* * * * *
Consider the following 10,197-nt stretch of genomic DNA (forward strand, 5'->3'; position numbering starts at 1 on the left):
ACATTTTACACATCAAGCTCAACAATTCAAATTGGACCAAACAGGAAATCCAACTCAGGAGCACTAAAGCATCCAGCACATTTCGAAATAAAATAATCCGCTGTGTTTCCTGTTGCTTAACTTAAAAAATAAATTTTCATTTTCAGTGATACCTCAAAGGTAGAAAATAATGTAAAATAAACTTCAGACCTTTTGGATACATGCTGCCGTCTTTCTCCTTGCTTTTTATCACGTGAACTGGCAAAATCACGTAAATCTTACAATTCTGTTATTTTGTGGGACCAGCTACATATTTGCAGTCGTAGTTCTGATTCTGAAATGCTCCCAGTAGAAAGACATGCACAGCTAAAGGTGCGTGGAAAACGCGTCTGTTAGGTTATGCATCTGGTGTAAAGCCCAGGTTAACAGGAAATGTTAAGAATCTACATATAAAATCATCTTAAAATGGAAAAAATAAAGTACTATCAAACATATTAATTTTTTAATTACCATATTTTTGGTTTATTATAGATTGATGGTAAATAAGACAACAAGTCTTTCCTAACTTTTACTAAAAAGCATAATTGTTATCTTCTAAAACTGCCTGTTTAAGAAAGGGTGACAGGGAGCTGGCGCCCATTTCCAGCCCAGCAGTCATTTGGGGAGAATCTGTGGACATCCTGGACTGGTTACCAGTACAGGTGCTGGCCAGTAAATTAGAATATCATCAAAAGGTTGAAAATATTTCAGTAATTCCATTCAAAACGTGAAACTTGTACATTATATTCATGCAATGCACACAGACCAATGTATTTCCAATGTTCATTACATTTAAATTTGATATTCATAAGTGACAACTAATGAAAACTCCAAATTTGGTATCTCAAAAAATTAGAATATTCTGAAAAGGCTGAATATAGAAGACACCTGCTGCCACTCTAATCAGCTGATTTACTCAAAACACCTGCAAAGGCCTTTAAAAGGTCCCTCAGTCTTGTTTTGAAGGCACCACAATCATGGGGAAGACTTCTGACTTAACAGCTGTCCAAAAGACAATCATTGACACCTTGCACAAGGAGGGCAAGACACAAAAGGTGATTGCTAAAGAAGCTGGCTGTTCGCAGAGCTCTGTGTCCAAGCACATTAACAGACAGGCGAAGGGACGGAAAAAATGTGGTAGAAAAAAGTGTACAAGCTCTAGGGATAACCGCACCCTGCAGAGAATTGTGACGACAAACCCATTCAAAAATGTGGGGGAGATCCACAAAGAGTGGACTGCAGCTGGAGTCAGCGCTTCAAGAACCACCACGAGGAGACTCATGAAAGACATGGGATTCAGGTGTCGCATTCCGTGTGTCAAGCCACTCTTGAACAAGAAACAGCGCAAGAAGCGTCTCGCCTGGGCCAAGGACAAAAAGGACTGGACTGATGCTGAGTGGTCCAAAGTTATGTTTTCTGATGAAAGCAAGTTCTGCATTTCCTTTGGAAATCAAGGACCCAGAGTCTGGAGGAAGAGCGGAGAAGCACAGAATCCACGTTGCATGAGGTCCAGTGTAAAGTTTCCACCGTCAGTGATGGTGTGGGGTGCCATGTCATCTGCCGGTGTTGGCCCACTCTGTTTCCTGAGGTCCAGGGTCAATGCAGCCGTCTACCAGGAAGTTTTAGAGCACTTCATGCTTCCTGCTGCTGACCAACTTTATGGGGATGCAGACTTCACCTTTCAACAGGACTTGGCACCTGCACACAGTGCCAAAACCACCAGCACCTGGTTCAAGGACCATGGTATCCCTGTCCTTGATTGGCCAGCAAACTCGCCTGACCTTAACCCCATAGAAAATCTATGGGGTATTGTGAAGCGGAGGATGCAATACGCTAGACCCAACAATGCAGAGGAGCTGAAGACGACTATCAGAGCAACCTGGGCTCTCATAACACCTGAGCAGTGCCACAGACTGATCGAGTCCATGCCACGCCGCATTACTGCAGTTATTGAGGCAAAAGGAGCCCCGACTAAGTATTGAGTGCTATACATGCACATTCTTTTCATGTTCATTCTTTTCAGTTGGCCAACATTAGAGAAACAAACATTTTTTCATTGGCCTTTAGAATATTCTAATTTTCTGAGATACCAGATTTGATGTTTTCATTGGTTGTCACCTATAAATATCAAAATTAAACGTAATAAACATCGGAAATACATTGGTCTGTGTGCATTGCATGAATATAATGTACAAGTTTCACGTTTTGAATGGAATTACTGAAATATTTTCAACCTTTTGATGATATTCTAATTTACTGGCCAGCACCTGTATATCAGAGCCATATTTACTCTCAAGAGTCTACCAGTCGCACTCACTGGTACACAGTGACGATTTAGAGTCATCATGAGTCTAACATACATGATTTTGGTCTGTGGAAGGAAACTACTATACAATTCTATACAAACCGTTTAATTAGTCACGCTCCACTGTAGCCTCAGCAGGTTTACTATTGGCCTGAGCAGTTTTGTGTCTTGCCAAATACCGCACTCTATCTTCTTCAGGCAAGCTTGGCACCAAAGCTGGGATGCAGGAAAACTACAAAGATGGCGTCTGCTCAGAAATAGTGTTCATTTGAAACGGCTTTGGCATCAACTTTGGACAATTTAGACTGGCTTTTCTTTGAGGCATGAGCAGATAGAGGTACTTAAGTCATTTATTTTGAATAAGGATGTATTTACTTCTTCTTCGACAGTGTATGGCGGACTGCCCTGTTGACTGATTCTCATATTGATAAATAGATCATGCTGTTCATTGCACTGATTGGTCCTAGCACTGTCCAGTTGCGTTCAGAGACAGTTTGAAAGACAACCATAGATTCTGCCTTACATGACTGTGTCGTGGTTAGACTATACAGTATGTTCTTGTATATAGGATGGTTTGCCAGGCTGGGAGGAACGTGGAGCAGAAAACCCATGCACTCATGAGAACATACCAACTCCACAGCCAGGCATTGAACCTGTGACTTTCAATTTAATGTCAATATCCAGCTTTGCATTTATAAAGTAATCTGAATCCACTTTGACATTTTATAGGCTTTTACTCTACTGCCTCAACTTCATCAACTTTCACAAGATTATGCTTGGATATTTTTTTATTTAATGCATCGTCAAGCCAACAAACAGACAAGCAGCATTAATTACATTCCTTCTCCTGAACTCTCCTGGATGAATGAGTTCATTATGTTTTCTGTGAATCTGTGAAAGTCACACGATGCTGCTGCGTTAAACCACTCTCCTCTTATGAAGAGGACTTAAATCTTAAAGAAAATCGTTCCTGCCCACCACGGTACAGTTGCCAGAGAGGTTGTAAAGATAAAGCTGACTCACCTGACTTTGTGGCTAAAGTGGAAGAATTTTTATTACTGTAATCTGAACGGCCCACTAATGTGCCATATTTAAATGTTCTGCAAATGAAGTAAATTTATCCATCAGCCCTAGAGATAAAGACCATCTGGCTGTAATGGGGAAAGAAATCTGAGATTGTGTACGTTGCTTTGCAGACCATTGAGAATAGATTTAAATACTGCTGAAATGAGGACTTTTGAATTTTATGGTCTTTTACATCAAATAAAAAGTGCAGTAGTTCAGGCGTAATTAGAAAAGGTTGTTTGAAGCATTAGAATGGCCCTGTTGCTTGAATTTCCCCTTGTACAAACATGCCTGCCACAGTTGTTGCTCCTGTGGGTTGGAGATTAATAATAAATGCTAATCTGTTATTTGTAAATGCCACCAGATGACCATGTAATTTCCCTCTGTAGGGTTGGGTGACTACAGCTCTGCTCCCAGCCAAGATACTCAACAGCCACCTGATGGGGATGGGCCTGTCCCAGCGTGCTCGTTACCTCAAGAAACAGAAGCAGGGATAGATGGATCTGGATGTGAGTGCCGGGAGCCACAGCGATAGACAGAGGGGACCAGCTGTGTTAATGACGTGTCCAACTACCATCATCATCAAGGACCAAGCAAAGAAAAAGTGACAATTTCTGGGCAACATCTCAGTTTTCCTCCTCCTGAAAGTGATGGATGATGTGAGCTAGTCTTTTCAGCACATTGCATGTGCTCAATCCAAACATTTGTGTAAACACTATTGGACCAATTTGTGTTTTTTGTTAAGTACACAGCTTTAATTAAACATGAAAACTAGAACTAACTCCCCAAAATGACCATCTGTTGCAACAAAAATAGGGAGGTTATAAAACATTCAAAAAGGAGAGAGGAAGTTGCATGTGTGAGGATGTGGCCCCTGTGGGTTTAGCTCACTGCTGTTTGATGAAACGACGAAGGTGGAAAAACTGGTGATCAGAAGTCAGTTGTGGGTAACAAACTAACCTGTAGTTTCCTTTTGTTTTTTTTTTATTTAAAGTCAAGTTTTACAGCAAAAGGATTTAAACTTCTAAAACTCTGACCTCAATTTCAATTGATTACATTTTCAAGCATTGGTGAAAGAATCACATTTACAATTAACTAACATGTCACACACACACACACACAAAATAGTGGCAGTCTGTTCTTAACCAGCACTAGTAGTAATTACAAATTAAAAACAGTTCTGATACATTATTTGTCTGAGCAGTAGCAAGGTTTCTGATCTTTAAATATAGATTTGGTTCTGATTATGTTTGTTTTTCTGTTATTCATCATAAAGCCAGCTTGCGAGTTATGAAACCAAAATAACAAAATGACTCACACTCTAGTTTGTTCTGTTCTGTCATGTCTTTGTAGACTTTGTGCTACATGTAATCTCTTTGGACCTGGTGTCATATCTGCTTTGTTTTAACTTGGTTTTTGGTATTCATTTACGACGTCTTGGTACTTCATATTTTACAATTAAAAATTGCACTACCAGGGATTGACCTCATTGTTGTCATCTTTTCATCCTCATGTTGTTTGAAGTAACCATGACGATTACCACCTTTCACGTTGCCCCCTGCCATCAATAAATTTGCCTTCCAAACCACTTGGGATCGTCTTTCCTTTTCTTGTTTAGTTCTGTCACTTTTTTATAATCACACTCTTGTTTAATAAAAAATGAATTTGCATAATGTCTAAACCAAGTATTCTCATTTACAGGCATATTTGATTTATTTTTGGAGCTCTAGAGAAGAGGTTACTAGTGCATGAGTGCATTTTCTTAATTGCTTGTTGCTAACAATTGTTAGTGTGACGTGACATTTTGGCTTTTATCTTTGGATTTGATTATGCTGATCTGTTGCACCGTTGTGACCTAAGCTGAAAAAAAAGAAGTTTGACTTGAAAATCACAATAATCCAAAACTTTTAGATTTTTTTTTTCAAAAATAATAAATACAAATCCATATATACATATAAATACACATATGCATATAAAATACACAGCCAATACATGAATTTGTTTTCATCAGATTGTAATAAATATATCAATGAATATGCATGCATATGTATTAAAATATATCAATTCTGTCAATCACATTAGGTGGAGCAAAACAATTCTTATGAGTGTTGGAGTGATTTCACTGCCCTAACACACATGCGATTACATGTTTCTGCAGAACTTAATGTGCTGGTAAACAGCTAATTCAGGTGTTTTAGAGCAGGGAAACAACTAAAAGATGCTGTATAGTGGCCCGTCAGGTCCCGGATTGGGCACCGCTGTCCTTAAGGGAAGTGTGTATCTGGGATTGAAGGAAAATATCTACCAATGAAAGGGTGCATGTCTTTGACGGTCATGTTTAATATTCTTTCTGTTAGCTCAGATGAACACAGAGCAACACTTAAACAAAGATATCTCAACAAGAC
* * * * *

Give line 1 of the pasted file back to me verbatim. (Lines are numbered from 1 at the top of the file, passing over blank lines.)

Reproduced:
Consider the following 10,197-nt stretch of genomic DNA (forward strand, 5'->3'; position numbering starts at 1 on the left):